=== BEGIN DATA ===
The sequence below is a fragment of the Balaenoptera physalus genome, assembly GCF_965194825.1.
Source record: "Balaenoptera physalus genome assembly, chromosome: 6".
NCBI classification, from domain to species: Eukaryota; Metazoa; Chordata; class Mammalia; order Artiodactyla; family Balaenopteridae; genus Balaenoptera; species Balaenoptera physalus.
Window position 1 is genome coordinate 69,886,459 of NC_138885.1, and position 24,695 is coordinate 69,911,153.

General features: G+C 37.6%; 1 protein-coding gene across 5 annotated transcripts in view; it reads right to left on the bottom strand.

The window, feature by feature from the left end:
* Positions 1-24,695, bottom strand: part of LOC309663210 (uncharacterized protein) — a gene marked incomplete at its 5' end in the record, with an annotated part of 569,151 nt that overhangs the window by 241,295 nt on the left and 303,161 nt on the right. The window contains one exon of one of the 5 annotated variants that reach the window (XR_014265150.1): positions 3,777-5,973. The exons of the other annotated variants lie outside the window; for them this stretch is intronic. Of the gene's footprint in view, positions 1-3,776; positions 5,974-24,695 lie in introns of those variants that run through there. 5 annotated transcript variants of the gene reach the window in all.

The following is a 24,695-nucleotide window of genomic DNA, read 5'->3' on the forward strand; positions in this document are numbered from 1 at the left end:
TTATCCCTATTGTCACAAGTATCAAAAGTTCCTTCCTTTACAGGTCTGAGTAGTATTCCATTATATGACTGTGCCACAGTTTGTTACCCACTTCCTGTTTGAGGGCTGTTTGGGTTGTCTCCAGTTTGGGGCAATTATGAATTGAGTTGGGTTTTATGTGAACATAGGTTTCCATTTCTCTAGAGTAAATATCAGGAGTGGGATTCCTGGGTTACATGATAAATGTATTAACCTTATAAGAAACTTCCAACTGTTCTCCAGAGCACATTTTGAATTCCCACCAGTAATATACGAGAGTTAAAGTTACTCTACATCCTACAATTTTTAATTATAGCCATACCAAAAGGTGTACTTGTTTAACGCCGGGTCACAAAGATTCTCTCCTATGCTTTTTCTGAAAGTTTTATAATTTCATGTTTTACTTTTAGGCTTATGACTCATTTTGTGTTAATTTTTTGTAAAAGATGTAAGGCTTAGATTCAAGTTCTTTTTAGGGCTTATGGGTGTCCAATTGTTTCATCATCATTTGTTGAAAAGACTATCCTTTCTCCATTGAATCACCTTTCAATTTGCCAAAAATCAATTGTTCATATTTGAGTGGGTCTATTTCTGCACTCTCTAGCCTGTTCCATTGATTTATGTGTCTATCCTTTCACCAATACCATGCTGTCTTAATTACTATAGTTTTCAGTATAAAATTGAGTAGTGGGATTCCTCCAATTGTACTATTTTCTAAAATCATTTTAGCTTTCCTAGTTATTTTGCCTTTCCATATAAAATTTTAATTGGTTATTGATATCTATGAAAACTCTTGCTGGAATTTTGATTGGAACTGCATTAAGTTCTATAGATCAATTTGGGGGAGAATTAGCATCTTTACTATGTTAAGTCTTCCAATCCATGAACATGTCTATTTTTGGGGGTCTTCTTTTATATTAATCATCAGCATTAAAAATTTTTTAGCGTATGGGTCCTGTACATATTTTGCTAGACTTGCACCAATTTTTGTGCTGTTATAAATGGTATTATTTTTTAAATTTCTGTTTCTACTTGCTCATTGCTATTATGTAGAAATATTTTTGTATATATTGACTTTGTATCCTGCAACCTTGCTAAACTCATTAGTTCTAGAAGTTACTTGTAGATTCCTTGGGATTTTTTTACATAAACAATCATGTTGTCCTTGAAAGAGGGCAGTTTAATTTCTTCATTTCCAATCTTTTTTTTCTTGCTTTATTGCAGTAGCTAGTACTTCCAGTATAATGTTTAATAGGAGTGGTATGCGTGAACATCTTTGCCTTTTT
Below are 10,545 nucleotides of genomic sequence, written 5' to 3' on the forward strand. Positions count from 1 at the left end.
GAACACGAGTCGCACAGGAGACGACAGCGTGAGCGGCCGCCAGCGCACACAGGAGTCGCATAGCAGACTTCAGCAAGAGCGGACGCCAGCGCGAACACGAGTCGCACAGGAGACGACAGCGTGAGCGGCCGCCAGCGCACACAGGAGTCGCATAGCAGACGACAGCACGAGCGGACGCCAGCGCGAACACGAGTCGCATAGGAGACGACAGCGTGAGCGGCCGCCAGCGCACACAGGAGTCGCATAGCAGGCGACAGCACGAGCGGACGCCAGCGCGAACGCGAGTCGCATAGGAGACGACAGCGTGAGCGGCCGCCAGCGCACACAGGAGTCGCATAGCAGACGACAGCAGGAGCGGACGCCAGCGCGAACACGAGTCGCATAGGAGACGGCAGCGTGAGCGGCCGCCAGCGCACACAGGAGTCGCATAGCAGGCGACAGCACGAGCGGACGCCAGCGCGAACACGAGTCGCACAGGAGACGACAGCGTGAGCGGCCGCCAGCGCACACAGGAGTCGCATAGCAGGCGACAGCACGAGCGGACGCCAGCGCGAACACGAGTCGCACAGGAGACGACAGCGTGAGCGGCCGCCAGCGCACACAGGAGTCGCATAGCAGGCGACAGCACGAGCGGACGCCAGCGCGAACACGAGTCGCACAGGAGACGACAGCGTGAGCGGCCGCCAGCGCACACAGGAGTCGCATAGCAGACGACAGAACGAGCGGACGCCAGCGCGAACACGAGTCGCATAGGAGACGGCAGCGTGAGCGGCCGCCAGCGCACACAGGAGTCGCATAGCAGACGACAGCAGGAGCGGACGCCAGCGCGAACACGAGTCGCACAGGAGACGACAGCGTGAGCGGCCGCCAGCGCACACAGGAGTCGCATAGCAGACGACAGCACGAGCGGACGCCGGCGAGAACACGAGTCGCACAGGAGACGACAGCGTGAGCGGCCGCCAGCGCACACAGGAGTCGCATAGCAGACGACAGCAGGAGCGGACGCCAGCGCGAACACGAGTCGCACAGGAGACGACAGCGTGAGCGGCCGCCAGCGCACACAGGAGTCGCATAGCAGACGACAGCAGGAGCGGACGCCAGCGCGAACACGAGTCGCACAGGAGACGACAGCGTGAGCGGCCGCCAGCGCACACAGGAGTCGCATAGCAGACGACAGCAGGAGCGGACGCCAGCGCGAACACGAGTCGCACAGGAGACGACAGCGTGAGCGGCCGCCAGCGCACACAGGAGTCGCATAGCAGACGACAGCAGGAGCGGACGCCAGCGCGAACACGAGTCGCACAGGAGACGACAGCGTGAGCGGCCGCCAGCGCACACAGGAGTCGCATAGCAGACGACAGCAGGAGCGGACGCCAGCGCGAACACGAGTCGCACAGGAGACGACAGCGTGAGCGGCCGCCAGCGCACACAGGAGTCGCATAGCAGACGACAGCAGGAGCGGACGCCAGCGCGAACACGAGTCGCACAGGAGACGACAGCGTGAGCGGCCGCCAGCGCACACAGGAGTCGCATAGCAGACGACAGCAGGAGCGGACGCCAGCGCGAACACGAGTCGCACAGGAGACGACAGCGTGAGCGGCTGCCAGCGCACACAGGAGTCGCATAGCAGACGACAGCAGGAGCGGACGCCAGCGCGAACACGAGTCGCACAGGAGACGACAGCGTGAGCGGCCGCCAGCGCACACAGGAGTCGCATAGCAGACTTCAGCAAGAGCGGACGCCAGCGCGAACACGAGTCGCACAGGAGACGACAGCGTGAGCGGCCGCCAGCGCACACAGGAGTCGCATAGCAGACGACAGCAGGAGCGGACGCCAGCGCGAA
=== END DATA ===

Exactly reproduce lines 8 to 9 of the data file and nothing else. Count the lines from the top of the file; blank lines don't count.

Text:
The following is a 24,695-nucleotide window of genomic DNA, read 5'->3' on the forward strand; positions in this document are numbered from 1 at the left end:
TTATCCCTATTGTCACAAGTATCAAAAGTTCCTTCCTTTACAGGTCTGAGTAGTATTCCATTATATGACTGTGCCACAGTTTGTTACCCACTTCCTGTTTGAGGGCTGTTTGGGTTGTCTCCAGTTTGGGGCAATTATGAATTGAGTTGGGTTTTATGTGAACATAGGTTTCCATTTCTCTAGAGTAAATATCAGGAGTGGGATTCCTGGGTTACATGATAAATGTATTAACCTTATAAGAAACTTCCAACTGTTCTCCAGAGCACATTTTGAATTCCCACCAGTAATATACGAGAGTTAAAGTTACTCTACATCCTACAATTTTTAATTATAGCCATACCAAAAGGTGTACTTGTTTAACGCCGGGTCACAAAGATTCTCTCCTATGCTTTTTCTGAAAGTTTTATAATTTCATGTTTTACTTTTAGGCTTATGACTCATTTTGTGTTAATTTTTTGTAAAAGATGTAAGGCTTAGATTCAAGTTCTTTTTAGGGCTTATGGGTGTCCAATTGTTTCATCATCATTTGTTGAAAAGACTATCCTTTCTCCATTGAATCACCTTTCAATTTGCCAAAAATCAATTGTTCATATTTGAGTGGGTCTATTTCTGCACTCTCTAGCCTGTTCCATTGATTTATGTGTCTATCCTTTCACCAATACCATGCTGTCTTAATTACTATAGTTTTCAGTATAAAATTGAGTAGTGGGATTCCTCCAATTGTACTATTTTCTAAAATCATTTTAGCTTTCCTAGTTATTTTGCCTTTCCATATAAAATTTTAATTGGTTATTGATATCTATGAAAACTCTTGCTGGAATTTTGATTGGAACTGCATTAAGTTCTATAGATCAATTTGGGGGAGAATTAGCATCTTTACTATGTTAAGTCTTCCAATCCATGAACATGTCTATTTTTGGGGGTCTTCTTTTATATTAATCATCAGCATTAAAAATTTTTTAGCGTATGGGTCCTGTACATATTTTGCTAGACTTGCACCAATTTTTGTGCTGTTATAAATGGTATTATTTTTTAAATTTCTGTTTCTACTTGCTCATTGCTATTATGTAGAAATATTTTTGTATATATTGACTTTGTATCCTGCAACCTTGCTAAACTCATTAGTTCTAGAAGTTACTTGTAGATTCCTTGGGATTTTTTTACATAAACAATCATGTTGTCCTTGAAAGAGGGCAGTTTAATTTCTTCATTTCCAATCTTTTTTTTCTTGCTTTATTGCAGTAGCTAGTACTTCCAGTATAATGTTTAATAGGAGTGGTATGCGTGAACATCTTTGCCTTTTT